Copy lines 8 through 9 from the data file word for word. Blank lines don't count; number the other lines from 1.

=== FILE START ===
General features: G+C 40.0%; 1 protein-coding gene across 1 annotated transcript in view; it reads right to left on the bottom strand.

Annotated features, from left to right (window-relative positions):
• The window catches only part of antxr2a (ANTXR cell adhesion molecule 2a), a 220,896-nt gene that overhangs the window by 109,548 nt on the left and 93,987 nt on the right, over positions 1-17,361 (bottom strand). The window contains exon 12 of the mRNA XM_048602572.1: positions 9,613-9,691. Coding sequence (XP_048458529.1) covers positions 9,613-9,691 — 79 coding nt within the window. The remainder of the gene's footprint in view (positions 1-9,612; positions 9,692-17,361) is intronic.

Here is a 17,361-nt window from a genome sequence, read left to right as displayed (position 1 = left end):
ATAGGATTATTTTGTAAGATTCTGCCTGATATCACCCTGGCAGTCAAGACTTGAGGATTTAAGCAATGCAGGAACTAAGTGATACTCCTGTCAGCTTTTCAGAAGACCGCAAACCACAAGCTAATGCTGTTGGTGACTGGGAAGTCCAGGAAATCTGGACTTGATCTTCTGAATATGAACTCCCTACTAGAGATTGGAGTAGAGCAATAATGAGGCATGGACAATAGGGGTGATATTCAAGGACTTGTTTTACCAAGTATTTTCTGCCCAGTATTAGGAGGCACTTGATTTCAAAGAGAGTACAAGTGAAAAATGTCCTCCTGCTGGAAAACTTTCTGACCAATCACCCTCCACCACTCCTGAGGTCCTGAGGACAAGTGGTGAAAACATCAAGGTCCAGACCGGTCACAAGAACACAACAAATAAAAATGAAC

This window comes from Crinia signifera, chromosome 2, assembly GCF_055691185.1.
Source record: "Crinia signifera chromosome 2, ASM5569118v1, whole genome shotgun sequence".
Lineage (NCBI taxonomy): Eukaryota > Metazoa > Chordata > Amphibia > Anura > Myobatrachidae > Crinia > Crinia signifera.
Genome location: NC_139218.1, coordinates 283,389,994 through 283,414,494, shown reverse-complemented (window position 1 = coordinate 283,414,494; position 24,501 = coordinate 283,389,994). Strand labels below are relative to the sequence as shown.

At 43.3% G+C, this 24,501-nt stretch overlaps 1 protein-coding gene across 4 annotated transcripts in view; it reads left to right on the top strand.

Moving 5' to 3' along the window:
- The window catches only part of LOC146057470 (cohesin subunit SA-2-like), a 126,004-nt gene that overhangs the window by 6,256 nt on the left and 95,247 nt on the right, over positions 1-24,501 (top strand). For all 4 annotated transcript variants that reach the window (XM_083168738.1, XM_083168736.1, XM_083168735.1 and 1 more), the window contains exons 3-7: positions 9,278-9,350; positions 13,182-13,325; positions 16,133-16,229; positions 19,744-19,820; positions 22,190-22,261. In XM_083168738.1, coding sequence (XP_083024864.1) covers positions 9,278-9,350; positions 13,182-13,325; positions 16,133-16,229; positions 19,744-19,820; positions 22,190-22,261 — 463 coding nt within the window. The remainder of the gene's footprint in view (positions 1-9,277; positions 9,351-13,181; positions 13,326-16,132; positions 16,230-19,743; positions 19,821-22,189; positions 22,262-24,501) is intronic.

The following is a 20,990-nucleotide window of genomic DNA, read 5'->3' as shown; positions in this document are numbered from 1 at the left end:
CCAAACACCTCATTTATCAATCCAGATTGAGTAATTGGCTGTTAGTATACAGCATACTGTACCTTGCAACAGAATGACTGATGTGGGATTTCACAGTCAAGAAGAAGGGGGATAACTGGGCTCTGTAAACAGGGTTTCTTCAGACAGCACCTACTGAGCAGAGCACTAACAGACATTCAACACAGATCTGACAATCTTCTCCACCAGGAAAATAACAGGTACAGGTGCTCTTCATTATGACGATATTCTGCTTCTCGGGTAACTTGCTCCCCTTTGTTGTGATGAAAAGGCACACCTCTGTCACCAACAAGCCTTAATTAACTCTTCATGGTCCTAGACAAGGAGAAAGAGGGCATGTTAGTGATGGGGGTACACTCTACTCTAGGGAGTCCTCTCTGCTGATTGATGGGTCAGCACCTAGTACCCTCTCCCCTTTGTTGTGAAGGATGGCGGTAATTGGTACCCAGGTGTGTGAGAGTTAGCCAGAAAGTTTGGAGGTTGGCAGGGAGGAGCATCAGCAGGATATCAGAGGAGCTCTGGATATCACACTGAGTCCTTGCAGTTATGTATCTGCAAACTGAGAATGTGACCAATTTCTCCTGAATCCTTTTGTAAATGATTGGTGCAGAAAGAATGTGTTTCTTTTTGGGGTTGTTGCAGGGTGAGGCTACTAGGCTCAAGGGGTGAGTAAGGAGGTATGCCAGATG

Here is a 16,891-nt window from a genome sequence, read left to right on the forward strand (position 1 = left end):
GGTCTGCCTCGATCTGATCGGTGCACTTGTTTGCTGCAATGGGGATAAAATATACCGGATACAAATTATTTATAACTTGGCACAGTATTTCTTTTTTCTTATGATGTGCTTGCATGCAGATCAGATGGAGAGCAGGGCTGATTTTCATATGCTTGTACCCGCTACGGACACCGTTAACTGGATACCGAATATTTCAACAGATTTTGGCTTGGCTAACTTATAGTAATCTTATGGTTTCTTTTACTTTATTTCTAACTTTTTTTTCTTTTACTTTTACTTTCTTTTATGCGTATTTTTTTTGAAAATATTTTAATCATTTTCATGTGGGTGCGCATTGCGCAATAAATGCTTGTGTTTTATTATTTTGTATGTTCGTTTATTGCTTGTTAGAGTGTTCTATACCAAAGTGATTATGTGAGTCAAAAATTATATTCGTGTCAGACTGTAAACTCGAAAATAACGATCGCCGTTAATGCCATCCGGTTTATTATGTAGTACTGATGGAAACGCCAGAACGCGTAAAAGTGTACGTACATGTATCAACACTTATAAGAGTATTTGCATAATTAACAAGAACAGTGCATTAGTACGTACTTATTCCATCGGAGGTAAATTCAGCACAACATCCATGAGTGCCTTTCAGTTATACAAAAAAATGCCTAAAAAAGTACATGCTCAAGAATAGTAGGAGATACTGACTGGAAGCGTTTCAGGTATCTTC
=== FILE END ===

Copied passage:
Lineage (NCBI taxonomy): Eukaryota > Metazoa > Chordata > Amphibia > Anura > Myobatrachidae > Crinia > Crinia signifera.
Genome location: NC_139218.1, coordinates 283,389,994 through 283,414,494, shown reverse-complemented (window position 1 = coordinate 283,414,494; position 24,501 = coordinate 283,389,994). Strand labels below are relative to the sequence as shown.